Financial Abstraction

Ten years ago, a group of occupiers rode the subway from Zuccotti park to MoMA, where we held a small but obstructive assembly in front of the museum. Shouting through the “people’s mic,” we compared MoMA to the ratings agencies which had awarded AAA status to shaky derivatives, leading to the 2008 crash. We pointed to the total overlap between museum trustees and our namesake target, Wall Street, testifying that an extractive, worker-abusing ethos carried over, and that with the occupation of Wall Street, “the game was up.” The movement had arrived amid a new logic of disruptive virality, and it seemed primed to snatch the mantle of contemporariness away from the art world. At the time I wrote, “The Occupy Wall Street Movement will bring forth an era of new art, true experimentation outside the narrow parameters set by the markets.” Reflecting back, I think we underestimated the radicality of finance, and its inventive adaptiveness. Can the art sphere effectively counter that regime?

Ten years ago, our actions were met with confoundment. Like national leaders at the time, art world gatekeepers were too buffered from the crash, fiscally and socially, for the profound political shift taking place to resonate with them. Even if it could, they likely didn’t see why it should be aimed at museums, which, unlike banks, were considered beloved and practically sacrosanct. But those were the before-times. The last decade has seen a new faith spread across a political spectrum that shifting power depends on changing culture—in the formulation of the Breitbart Doctrine, “politics is downstream from culture.” As a result, museums are now perhaps the most obvious receptacles for the righteous anger that has bubbled up from a slew of issues.

Chris Hedges has called 2008 a “slow-motion coup,” a condition proven not only by the unstoppable march of inequality, but by the fact that literally not a single piece of legislation opposed by the corporate lobbies is brought into US law. Occupy Wall Street remains the strongest left reaction to the revelations of oligarchy emerging from 2008. Yet it’s striking that after the museum activism associated with the Occupy movement subsided, this core assessment has largely gone missing from the surge of art activism that has gradually risen to define the mood of contemporary art. Without oversimplifying a rich political terrain that includes a rise in museum- and academic unionization as well as circulating spreadsheets laying bare the art world’s wage inequalities, it’s notable that the highest visibility protests, such as the one concerned with the alleged cultural appropriation of “Open Casket” at the 2017 Whitney Biennial, Nan Goldin/ P.A.I.N’s anti-Sackler protests, the Dakota community objecting to Sam Durant’s “Scaffold,” and even the one directed at Warren Kander’s tear gas producing company Safariland, have sidestepped the still snowballing issue of economic inequality and corporate rule, leaving it to Bernie Sanders and the DSA—which activists have also pulled in the same direction. Even though decolonial discourse meshes with anti-capitalist critique, it’s remarkable how much of it, as well as a great volume of other activist-adjacent art production, is now flowing frictionlessly through the very same speculative markets that we denounced as disgusting in 2011, because they were rising to new heights, high on the bailout’s free capital while the rest of the world still spiraled downward. Today, we can certainly speak of progress in terms of diverse representation in the arts, but something appears to prevent the politics of redistribution and working class solidarity from firmly taking root. What could these obstacles be?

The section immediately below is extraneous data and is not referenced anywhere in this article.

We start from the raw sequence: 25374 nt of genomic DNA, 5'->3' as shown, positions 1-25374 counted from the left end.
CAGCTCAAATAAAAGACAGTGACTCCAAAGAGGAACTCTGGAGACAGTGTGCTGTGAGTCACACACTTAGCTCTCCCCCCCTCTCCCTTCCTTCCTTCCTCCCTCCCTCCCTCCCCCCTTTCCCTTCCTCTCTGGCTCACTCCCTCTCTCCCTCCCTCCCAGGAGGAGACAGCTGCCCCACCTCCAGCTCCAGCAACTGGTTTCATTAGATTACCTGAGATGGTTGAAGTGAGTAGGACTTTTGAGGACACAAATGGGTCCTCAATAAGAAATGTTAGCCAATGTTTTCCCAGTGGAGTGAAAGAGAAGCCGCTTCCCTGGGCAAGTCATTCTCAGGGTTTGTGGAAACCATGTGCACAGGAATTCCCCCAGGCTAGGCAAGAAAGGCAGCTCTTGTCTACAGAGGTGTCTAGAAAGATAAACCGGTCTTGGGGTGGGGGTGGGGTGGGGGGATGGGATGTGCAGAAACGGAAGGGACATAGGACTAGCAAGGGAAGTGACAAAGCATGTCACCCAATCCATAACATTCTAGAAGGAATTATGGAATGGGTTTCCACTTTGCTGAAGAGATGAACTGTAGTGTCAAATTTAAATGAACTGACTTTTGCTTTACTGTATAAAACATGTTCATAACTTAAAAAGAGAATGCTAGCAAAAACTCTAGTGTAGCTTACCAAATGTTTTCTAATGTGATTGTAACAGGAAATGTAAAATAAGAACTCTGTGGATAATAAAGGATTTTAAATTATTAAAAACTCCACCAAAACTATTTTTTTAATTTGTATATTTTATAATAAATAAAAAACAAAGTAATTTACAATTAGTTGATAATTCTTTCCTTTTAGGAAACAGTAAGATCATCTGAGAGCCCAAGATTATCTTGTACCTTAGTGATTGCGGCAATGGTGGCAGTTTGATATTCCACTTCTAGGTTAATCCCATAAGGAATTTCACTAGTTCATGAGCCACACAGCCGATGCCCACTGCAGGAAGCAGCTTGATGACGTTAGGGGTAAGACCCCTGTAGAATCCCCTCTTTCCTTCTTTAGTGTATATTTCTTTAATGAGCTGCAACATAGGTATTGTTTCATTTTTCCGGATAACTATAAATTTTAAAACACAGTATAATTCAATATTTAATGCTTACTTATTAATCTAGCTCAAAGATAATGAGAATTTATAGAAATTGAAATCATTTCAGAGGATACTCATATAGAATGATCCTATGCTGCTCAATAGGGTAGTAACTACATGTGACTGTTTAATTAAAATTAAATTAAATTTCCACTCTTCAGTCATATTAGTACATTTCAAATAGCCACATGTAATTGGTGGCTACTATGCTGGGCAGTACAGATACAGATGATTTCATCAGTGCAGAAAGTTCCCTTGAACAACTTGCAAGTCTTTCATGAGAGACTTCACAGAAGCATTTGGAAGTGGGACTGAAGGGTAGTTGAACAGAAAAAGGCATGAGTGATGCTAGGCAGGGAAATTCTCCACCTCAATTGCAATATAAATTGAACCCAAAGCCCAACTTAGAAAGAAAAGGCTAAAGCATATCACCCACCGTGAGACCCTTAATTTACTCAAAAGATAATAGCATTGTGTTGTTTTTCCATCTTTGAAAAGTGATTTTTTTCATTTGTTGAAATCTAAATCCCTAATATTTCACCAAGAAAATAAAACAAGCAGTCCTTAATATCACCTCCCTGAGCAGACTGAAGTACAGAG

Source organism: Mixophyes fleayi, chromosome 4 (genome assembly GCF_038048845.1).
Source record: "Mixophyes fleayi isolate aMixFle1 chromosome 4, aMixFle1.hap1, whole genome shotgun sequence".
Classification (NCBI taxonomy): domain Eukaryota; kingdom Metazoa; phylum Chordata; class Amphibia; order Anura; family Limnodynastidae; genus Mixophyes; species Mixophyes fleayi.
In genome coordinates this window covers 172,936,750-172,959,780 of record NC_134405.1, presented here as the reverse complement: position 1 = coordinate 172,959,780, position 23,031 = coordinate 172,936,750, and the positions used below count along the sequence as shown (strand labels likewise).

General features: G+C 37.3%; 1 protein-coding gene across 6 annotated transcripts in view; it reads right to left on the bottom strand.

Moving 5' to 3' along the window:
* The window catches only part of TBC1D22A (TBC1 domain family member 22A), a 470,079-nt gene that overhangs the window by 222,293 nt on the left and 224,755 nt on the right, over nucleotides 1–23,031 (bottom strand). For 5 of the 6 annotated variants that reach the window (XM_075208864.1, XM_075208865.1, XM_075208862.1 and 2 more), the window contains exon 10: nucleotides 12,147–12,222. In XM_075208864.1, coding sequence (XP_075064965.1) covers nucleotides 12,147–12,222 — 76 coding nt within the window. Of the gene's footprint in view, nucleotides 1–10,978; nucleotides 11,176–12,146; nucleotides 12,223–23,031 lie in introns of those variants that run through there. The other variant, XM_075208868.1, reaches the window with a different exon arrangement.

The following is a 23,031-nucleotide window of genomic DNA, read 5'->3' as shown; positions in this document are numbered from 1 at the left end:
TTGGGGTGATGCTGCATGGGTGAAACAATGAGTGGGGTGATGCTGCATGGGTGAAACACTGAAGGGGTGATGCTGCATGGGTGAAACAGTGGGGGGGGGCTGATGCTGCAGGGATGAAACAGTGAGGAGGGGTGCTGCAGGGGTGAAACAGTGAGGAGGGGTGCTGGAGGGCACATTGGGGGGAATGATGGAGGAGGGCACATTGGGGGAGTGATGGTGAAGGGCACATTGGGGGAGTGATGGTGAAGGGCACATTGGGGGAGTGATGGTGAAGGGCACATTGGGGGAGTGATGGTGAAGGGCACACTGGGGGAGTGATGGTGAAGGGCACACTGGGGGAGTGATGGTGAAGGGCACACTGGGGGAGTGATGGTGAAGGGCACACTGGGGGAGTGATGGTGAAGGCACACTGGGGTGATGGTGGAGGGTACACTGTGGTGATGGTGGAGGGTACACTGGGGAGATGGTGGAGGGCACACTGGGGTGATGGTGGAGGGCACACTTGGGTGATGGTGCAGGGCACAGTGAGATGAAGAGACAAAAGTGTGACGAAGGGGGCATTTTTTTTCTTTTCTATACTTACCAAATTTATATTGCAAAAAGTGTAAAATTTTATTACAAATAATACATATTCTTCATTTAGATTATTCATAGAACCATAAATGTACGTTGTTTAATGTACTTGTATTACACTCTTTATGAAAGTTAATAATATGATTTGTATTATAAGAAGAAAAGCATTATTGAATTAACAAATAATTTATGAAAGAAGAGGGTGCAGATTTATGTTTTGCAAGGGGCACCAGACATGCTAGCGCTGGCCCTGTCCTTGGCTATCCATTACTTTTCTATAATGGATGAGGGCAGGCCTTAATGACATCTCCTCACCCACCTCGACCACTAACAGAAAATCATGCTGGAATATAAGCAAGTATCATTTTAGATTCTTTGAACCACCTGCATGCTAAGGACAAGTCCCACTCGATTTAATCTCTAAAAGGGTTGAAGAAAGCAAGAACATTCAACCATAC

One obvious barricade is the well-known art world contradiction, embodied in the ritual of strolling by rows of mega-yachts in Venice to contend with the latest postcolonial Marxist representations in art. This is almost too obvious to write, but an upper-class position is baked into many art institutions through their leadership, funders, adjacent markets, locations, staff, audiences, and histories, and we’ve long seen an inverse relationship between this class position and the discourses museums try to engage in. This disconnect now appears on a mass scale, helped along by right-wing populism, which undermined the premise of shaking the left fist at financial elites. The spirited reaction to Trump and his racist ilk enabled a faux-alignment by the biggest capital with left politics, so that the language and aesthetics produced by social movements have now flipped to become the calling card for an urban, upwardly mobile, global class. As Michael Lind argues, an activism-propelled culture game has become the primary means by which the American upper class controls its perimeters, because the vast minority possess the resources to keep up with the changing trends and taboos in language and symbol, which Lind calls “codes and passwords.”  Every few months, these passwords are reset; with the elites notified via “universities and the prestige media and Twitter.” We can easily include art museums into this signal system.